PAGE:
Remarks for Ambassador DiCarlo, U.S. Deputy Permanent Representative to the United Nations UN Security Council Debate on Ukraine

Rosemary A. DiCarlo
Deputy Permanent Representative to the United Nations 
New York, NY, United States
May 28, 2014


Thank you Mr. President, and thank you, Under Secretary General Feltman, for your comments today and for your engagement on the Ukrainian issue, including your trips to Ukraine.

Mr. President, Ukrainians turned out in historic numbers on Sunday, uniting to express their political will to choose freely their own future. The United States congratulates the people of Ukraine for voting in large numbers to express their clear desire for a united, democratic, and peaceful Ukraine. The election reaffirms Ukraine's commitment to the democratic process. We look forward to working with President-elect Poroshenko and the people of Ukraine to build on this victory for democracy in order to create a more unified, secure, transparent and prosperous Ukraine.

We note the importance of the OSCE’s judgment that the election was largely in line with Ukraine's international commitments and demonstrated respect for fundamental freedoms in the vast majority of the country. Thousands of independent electoral observers, international and domestic, supported this OSCE determination. We thank the OSCE’s Office of Democratic Institutions and Human Rights, the OSCE Parliamentary Assembly, the Parliamentary Assembly of the Council of Europe, European Parliament, and the NATO Parliamentary Assembly, and the other international and non-governmental organizations and observers who contributed to the effort.

But, Mr. President, as we celebrate the successful May 25th presidential election, we must also condemn the actions of those who sought to derail the voting in parts of eastern Ukraine. In particular, we condemn the actions of pro-Russian armed separatists operating in Donetsk and Luhansk who attacked District Election Commissions and polling stations, and intimidated election workers, notably through abductions, death threats, forced entry into private homes, seizure of equipment and election materials, and the shooting of a candidate proxy. These illegal actions constituted attempts to obstruct the election and to interfere with citizens’ rights to participate.

Yet even in these two regions of the east where pro-Russian separatist groups sought to disenfranchise the population, some courageous Ukrainians endeavored to vote. The United States commends the resolve of the Ukrainian people to participate despite these threats, provocations, and violence. We take particular note of the Central Election Commission, which established special accommodations to enfranchise voters in the areas where separatists worked to disrupt voting, by allowing citizens to vote at alternate locations and which made voting arrangements for Crimeans to vote outside of Ukraine’s Crimea region, a region which remains under Russian occupation.

Mr. President, President-elect Poroshenko and the Ukrainian government have many challenges before them. We are heartened by the President elect’s stated goal to make national reconciliation a priority. Forging a common political vision will be essential. In this regard, we welcome the Ukrainian government’s intention to continue the OSCE-supported national unity roundtables, which have allowed Ukrainians from all regions and all political views to come together to discuss their differences and their common interests in a peaceful, unified, and stable Ukraine. And we welcome the Rada’s May 21st Memorandum of Understanding and Peace that calls on all citizens to abandon radical actions and hatred, and to protect, promote and build a democratic, sovereign and united Ukraine.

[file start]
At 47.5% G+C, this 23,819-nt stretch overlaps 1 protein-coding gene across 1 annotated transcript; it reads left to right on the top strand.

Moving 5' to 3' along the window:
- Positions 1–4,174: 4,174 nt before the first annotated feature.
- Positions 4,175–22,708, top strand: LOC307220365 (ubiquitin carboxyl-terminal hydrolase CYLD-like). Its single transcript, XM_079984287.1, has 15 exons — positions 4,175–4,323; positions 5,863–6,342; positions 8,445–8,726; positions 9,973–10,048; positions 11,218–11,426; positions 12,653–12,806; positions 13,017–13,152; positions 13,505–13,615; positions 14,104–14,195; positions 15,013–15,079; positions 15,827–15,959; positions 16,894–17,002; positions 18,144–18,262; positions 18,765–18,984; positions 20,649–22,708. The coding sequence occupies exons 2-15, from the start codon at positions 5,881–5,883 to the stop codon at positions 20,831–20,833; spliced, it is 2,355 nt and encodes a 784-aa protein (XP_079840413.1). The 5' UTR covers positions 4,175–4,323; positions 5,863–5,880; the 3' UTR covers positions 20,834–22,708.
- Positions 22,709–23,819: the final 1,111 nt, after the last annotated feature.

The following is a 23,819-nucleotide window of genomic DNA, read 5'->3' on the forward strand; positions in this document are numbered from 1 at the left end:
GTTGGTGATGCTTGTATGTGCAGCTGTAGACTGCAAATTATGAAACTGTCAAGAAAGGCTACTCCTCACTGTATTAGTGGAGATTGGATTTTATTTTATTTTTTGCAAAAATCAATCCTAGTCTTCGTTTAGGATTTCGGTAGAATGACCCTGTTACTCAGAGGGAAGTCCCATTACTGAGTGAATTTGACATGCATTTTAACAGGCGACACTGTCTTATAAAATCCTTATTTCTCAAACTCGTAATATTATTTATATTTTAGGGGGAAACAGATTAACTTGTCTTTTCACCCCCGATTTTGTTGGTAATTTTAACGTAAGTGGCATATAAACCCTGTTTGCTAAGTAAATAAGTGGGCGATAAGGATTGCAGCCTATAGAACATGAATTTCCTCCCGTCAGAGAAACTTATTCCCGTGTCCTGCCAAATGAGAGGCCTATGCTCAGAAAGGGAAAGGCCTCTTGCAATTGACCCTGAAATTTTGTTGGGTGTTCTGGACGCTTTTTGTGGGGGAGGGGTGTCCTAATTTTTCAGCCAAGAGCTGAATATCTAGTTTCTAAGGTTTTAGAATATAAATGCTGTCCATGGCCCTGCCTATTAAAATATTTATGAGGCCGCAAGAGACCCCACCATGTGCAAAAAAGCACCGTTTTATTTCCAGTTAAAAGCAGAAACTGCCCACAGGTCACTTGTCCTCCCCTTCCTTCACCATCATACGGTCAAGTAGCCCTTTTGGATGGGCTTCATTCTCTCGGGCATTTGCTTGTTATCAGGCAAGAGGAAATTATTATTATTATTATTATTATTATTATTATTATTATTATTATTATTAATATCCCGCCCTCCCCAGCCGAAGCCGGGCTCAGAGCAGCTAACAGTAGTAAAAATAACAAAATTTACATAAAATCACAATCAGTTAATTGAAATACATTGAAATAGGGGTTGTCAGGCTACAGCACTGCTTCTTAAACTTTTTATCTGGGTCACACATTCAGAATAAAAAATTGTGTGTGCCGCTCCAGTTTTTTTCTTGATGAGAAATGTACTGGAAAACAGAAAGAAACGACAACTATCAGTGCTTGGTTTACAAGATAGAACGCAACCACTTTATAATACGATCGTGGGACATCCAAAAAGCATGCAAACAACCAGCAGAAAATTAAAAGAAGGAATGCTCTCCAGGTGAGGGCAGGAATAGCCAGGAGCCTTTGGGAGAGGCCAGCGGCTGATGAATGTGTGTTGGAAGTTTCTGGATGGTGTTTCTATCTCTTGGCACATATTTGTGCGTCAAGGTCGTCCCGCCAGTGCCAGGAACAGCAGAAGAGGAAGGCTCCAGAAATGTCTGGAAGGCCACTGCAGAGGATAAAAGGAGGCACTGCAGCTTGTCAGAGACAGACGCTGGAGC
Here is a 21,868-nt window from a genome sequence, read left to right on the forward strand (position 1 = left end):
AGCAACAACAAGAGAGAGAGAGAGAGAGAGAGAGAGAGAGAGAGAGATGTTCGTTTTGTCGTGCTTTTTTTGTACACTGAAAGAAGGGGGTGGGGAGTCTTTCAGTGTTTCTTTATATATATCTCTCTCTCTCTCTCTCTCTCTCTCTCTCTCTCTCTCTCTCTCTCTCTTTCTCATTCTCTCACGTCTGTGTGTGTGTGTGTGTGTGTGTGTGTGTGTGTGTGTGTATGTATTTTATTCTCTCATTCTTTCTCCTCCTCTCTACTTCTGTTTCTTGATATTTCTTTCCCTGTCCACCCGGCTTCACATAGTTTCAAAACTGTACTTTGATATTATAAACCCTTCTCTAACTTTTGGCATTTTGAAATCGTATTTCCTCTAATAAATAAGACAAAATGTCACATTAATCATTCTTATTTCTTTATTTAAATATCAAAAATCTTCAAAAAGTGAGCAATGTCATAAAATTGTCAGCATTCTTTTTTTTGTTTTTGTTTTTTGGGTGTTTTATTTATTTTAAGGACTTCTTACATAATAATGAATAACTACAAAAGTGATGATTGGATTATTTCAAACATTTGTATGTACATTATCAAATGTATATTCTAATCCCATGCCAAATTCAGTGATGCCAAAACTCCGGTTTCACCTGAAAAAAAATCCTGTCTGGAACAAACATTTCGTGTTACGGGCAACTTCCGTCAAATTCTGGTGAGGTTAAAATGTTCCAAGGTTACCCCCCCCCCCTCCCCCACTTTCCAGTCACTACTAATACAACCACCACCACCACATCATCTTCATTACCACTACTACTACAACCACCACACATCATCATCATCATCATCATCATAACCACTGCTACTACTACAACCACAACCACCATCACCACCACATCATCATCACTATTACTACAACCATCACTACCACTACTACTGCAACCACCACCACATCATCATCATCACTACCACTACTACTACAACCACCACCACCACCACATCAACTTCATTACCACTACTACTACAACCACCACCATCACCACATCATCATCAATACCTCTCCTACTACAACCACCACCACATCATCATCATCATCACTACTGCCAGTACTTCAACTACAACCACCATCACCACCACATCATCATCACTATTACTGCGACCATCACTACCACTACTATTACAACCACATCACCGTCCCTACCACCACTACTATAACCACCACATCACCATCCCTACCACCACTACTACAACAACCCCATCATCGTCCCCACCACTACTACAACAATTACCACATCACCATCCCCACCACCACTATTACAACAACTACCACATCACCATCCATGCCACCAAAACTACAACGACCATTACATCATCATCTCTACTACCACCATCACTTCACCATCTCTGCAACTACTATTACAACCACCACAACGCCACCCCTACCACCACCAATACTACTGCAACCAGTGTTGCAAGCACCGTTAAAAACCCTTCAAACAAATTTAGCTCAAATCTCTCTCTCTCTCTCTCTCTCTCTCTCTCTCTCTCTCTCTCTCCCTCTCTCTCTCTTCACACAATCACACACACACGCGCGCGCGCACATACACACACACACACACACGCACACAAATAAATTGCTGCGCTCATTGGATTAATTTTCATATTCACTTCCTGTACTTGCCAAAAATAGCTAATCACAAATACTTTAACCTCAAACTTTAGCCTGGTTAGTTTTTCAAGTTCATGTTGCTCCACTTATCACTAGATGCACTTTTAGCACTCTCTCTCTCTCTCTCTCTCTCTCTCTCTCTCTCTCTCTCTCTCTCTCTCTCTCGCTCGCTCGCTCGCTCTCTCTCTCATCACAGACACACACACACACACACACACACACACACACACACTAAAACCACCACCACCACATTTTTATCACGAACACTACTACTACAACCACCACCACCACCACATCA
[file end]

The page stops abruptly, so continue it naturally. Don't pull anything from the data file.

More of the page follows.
We are also encouraged by President-elect Poroshenko’s willingness to seek greater decentralization for the regions, to pursue constitutional reforms following the election, and to engage in dialogue with Russia. As the Russian Federation has stated that it will respect the will expressed by the Ukrainian people, we therefore urge Russia to recognize the results of Sunday’s election and begin to engage constructively with President-elect Poroshenko and the Ukrainian Government to resolve the crisis.

Mr. President, despite progress made with Sunday’s election we are deeply concerned by the increased violence in Donetsk and Luhansk. Including the seizure of the Donetsk airport by separatists, and we are disturbed by ongoing reports that separatists continue to carry out criminal actions in parts of eastern Ukraine. We recognize that Ukraine must uphold law and order on Ukrainian territory and we call on the separatists to disarm and end the violence. Of particular concern are reports of the detention of international OSCE monitors after they were stopped at separatist checkpoints in the Donetsk region. We condemn the abductions and call on Russia to use its influence with the separatists to secure the immediate release of the monitors and their unimpeded access throughout Ukraine.

We also remain concerned by reports that armed groups and weapons continue to cross the border from Russia into Ukraine. We believe Russia can and must act to stem such provocative actions along the Russia-Ukraine border.

In conclusion, Mr. President, let me reiterate the continued support of my government for the aspirations of the people of Ukraine for a prosperous, sovereign, independent, and united Ukraine, including the Crimea region, with strong ties to both east and west. We remain committed to working with Ukraine and other partners to seek de-escalation and the peaceful resolution of the conflict, and to respect the territorial integrity of Ukraine. Thank you.


PRN: 2014/125